Hydrogen is essentially a headless storefront, you have complete control over how your storefront is rendered, but it does come with boilerplate and helpers for some standard primitives that most people will want (e.g. carts).

                                                  Custom themes allow you to template on top of the Shopify front end, giving you less control.

                                                • iamcreasy 12 days ago
                                                  Hello, Thanks for taking question.

                                                  I am a backend developer and lightly familiar with what React bring in frontend development. I have not familiarity with Nextjs.

                                                  Given what I know, where does Hydrogen fits into the picture? Why shouldn't I stick to sever side rendered pages when developing Shopify app?


                                                  • blittle 12 days ago
                                                    If liquid is what you know and love, 100% stick with it. Liquid isn't going away, and there are plenty of opportunities to build out liquid storefronts. Hydrogen is built for custom storefronts that need more flexibility than what is available in a liquid theme. It's entirely customizable. Hydrogen has better performance capabilities as well, because it can be stream rendered to the client.

                                                    "Why shouldn't I stick to server side rendered pages?"

                                                    Hydrogen is still server rendered. Server components themselves never execute in the browser.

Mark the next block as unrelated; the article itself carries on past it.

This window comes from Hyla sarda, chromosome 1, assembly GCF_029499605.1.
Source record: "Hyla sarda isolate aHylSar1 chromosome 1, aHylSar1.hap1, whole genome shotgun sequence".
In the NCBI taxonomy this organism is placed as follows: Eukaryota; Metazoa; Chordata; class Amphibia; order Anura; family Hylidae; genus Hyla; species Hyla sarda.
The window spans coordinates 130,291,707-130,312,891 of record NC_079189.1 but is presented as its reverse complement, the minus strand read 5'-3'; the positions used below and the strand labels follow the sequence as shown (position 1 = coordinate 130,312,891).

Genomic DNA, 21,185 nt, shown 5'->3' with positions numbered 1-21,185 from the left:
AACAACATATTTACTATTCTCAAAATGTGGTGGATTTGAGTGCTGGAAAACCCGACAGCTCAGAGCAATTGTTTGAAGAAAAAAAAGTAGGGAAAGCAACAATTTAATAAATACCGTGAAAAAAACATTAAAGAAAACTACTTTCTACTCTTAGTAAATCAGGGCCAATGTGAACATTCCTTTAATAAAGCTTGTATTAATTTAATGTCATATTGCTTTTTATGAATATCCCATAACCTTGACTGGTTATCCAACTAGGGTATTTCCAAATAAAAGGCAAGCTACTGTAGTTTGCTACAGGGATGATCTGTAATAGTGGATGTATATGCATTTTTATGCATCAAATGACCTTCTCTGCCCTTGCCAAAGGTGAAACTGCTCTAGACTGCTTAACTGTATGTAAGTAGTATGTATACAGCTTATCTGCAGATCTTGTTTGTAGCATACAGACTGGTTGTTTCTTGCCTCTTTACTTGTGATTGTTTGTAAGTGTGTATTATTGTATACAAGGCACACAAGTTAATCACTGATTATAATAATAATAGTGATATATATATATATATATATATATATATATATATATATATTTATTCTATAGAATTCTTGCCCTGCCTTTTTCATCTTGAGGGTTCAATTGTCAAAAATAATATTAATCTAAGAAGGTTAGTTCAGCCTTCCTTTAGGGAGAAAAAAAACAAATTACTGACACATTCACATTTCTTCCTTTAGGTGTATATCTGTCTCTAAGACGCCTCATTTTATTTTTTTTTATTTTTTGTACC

• s_severus 12 days ago
                                                    Hi! Great work so far. Does the team have a vision for a way to standardize the front-end part of shopify apps? That seems to be the really tricky part of a appstore-based platform going headless.
                                                    • faaabio1618 12 days ago
                                                      Hi, do you think is the right time to start developing an ecommerce with Hydrogen? It sounds you're still in a beta phase where api may change frequently.
                                                  • dvdhnt 12 days ago
                                                    Not on this team, but have heard nothing but praise internally. Congratulations to the Hydrogen team on shipping!
                                                    • aclatuts 12 days ago
                                                      I have always wanted to use React with Shopify, but I feel binding the data manually from the Shopify API via GQL is very unergonomic. You have to understand Shopify API way deeper than usual to get started. There should have been basic but non-optimal ways to get data for 90% of the use cases already included. The GQL query they showcase is just complicated https://shopify.dev/custom-storefronts/hydrogen/getting-star... compared to the liquid way.
                                                      • gimliapp 12 days ago
                                                        For anyone struggling with Tailwind, I would recommend Tailwind DX[0]


                                                        • no_wizard 12 days ago
                                                          This is huge, and I think it could have implications beyond the ecommerce store. I know it relies heavily on React Server Components, is part of the long tail on this due to the fact that those haven't shipped in stable yet?